Great Game Previews In History: 21 October 2013

by J.R.

Today In History

800px-Joseph_Mallord_William_Turner_027The Royal Navy, led by Adm. Horatio Nelson, defeat the combined naval forces of France and Spain on October 21, 1805’s Battle of Trafalgar, one of the greatest naval engagements of all time.

Outnumbered, Nelson’s 27 ships of the line defeated the Franco-Spanish force’s 33, the enemy totaling nearly 30,000 men and 2,568 guns to his 17,000 men and 2,148 guns.

Instead of fighting in parallel lines — the established orthopraxy, as it facilitated communication and broadside attacks — Nelson split his fleet into two columns, setting them perpendicular to his opponent.

The tactic allowed Nelson to split an already fragmented opposition and send ship after ship into an increasingly weakened and frazzled line.

Nelson died during the battle, but died one of Britain’s great military heroes. The battle cemented Britain as the world’s great seapower and effectively ended France’s sea power.

Avalanche at Penguins, 5:30 PM Mountain/6:30 PM Central

Records: Avalanche (7-1-0, 14 points, 1st in Conference III); Penguins (7-1-0, 14 points, 1st in the Metro)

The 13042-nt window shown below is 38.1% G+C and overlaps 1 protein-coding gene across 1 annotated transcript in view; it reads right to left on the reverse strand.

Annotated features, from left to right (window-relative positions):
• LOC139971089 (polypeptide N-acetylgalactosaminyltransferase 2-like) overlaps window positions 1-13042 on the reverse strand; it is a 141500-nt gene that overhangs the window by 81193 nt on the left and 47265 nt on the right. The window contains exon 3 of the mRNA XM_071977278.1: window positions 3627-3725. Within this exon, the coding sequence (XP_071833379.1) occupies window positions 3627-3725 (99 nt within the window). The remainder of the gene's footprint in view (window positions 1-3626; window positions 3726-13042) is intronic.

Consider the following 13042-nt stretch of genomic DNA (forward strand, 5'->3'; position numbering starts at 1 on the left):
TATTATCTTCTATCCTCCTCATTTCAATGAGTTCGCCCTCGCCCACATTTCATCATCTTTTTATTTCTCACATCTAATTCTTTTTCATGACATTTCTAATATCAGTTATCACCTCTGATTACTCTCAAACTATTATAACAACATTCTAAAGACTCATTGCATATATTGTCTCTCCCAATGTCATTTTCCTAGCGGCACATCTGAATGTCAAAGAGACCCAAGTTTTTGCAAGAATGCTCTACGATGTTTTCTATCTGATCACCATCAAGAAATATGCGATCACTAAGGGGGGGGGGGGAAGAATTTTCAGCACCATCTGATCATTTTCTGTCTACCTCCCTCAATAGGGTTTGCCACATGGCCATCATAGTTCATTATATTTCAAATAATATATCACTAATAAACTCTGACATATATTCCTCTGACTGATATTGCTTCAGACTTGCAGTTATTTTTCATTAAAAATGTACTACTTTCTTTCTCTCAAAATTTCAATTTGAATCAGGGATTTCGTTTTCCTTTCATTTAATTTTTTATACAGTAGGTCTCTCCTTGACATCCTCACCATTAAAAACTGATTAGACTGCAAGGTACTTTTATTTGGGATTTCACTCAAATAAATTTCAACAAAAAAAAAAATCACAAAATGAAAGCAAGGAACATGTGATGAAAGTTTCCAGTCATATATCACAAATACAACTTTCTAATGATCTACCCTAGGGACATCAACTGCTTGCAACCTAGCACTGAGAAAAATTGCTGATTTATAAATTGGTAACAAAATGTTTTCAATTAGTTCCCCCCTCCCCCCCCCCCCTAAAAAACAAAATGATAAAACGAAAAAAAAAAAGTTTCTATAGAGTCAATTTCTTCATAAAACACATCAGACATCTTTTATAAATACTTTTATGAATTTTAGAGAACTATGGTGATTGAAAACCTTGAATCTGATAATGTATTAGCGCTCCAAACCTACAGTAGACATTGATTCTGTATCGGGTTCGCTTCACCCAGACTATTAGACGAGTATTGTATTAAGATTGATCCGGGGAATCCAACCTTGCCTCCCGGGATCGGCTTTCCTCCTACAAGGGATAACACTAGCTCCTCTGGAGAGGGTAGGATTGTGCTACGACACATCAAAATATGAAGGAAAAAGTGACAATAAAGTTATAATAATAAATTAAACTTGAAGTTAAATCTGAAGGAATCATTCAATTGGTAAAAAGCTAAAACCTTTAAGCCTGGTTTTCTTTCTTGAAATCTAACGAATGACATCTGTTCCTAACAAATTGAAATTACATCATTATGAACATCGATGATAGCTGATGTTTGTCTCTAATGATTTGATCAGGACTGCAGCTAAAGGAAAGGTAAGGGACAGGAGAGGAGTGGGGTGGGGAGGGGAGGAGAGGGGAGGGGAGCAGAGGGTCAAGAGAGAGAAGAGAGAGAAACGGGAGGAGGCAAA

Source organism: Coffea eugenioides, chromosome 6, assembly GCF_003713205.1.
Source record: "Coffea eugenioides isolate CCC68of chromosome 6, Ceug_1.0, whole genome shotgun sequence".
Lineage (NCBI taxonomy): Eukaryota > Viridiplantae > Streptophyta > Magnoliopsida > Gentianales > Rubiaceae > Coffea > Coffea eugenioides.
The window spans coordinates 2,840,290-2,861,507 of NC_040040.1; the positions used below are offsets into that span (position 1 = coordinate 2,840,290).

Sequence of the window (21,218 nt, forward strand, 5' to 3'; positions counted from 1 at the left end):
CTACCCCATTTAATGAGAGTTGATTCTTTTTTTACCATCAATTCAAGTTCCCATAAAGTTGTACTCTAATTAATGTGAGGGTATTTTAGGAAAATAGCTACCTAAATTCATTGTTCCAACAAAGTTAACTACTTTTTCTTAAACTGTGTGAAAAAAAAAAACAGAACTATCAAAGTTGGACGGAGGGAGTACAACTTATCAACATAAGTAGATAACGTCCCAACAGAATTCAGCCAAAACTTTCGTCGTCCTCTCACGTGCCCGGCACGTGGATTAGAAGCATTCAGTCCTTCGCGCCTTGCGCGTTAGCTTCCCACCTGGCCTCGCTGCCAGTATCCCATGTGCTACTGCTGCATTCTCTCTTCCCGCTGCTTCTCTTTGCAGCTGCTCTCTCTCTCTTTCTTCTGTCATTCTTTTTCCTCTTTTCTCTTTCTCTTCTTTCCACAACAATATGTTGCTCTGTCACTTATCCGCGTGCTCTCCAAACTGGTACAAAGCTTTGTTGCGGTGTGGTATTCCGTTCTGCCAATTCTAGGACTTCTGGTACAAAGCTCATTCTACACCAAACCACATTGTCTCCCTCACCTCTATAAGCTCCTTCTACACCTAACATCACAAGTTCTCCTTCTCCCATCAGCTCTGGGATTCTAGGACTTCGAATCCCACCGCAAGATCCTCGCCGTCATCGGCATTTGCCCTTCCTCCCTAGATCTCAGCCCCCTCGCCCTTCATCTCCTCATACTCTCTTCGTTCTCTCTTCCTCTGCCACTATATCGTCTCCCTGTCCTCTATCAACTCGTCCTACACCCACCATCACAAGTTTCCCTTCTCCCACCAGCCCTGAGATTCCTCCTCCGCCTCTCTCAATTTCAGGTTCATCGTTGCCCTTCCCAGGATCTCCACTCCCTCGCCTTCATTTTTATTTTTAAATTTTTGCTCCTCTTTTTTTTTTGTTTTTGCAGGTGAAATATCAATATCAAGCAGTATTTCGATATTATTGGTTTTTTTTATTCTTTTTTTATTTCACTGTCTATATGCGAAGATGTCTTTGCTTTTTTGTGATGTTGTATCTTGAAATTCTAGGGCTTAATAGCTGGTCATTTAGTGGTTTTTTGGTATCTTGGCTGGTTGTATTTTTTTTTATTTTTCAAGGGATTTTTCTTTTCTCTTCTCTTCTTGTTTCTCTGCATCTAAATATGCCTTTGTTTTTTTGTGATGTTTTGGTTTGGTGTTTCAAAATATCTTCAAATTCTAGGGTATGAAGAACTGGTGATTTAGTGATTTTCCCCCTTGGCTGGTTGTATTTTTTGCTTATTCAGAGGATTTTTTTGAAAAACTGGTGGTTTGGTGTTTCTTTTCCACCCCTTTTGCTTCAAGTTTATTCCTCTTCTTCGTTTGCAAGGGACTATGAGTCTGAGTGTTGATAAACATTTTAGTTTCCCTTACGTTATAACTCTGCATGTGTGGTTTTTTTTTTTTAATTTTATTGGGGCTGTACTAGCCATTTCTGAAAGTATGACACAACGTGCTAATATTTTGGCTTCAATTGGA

Last Time They Met: The Pens defeated the Avs March 3, 2012 in Denver. Marc-Andre Fleury stopped 35 shots.

Last 10: Colorado 7-1-0; Pittsburgh 7-1-0

Historical Context: While we here at III Communication know that Conference III is the dominant force in the world of hockey, the rest of the universe has yet to acknowledge the supremacy. Thus, we send our Nelson — the 7-1-0 Avs to challenge the Penguins, whose Crosby-Malkin combination is an international alliance not unlike France and Spain. If ever there was a fiery, unconventional thinker like Nelson in the NHL, it is the fiery and unconventional Patrick Roy, who has never had much concern about the dictates of history and reputation.